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BUS 663

Management Economics

Semester Units



BUS 602

Course Description

Management economics concerns itself with the application of micro and macroeconomic principles to the organization and conduct of a business enterprise. It provides an understanding of the economic concepts, institutions, and methods for analysis of the firm, the nation and the world. Its principal purpose is to indicate how economic analysis can be utilized to illuminate the process of management decision making and to help improve the quality of those decisions.

The course is designed to provide techniques for analyzing the firm’s immediate economic environment including the nature of industry demand and supply, the interrelationship between the firm’s production and cost functions and the pricing decision, the effect of market structure on the behavior of competitors, and an understanding of the characteristics, limitations, and uses of economic information available to the firm from public and private sources. It is designed to illustrate the major tools, concepts, and institutions of economic thought and their application to the making of business decisions and the formulation of policies.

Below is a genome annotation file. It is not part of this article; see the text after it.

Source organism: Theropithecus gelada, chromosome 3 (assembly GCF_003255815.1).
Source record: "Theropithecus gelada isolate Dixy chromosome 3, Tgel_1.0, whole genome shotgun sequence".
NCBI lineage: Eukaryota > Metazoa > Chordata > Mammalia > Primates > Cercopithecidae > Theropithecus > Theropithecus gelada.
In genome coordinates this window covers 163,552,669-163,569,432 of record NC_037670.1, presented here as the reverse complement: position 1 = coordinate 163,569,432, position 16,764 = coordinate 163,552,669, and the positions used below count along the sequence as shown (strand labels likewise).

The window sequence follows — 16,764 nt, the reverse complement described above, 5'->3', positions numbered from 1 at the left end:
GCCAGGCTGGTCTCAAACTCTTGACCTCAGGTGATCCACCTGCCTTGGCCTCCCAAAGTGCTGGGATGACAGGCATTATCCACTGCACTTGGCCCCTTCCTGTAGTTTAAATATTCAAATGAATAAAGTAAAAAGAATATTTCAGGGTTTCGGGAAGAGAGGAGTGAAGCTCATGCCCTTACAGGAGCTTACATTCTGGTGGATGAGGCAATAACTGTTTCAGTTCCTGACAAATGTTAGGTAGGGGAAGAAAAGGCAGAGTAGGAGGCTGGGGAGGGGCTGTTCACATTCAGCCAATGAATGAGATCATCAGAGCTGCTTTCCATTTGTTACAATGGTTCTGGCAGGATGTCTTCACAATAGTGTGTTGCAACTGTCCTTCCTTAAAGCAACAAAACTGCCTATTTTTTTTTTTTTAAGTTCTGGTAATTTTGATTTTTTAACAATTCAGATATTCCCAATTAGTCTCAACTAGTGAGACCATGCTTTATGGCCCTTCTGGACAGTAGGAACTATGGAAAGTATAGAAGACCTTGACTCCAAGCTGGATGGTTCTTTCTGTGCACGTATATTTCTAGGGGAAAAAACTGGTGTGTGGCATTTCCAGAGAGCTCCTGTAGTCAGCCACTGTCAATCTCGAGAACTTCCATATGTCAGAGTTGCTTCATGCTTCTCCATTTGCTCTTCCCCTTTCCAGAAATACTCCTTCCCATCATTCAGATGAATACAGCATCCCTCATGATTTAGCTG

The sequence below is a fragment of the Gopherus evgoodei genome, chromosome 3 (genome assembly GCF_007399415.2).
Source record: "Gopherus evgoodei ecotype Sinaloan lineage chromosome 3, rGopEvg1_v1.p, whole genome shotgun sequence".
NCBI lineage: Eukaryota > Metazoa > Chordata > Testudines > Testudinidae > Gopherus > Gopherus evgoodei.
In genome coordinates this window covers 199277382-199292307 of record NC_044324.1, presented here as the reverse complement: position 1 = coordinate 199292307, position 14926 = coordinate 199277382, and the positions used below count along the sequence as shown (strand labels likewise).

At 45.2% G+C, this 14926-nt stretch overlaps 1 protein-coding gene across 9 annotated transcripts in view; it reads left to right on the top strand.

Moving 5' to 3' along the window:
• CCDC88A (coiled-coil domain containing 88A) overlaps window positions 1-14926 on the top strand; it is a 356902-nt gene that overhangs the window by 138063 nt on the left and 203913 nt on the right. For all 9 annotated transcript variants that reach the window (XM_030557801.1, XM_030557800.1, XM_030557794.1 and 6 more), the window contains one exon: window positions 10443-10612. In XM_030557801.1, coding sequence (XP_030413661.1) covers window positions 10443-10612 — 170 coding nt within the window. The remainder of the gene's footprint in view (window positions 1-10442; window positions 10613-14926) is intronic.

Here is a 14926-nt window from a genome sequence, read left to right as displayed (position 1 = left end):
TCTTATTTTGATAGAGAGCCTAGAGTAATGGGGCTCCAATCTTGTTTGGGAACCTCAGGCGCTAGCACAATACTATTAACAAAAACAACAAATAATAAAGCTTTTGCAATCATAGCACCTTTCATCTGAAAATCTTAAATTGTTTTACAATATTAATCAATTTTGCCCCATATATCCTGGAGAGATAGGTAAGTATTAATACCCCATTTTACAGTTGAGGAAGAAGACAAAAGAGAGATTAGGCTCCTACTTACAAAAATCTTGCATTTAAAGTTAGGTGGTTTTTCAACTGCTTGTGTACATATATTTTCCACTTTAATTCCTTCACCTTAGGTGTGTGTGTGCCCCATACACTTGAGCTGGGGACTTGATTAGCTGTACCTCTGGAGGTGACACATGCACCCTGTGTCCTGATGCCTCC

Course Learning Outcomes

  • Identify and interpret key macroeconomic indicators such as national income, unemployment, and inflation, and explain how they influence fiscal and monetary policies.

  • Evaluate the impact of cyclical instabilities and policy options on economic growth and productivity.

  • Apply the principles of consumer choice and elasticity to predict changes in production costs and pricing decisions within different market structures.

  • Analyze the competitive behaviors and regulatory issues in monopoly, oligopoly, and monopolistic competition.

  • Describe the function of factors and financial markets and the role they play in the distribution of resources.

  • Create a comprehensive plan to address a selected issue in international economics or global poverty, incorporating knowledge from factor markets and distributional issues.

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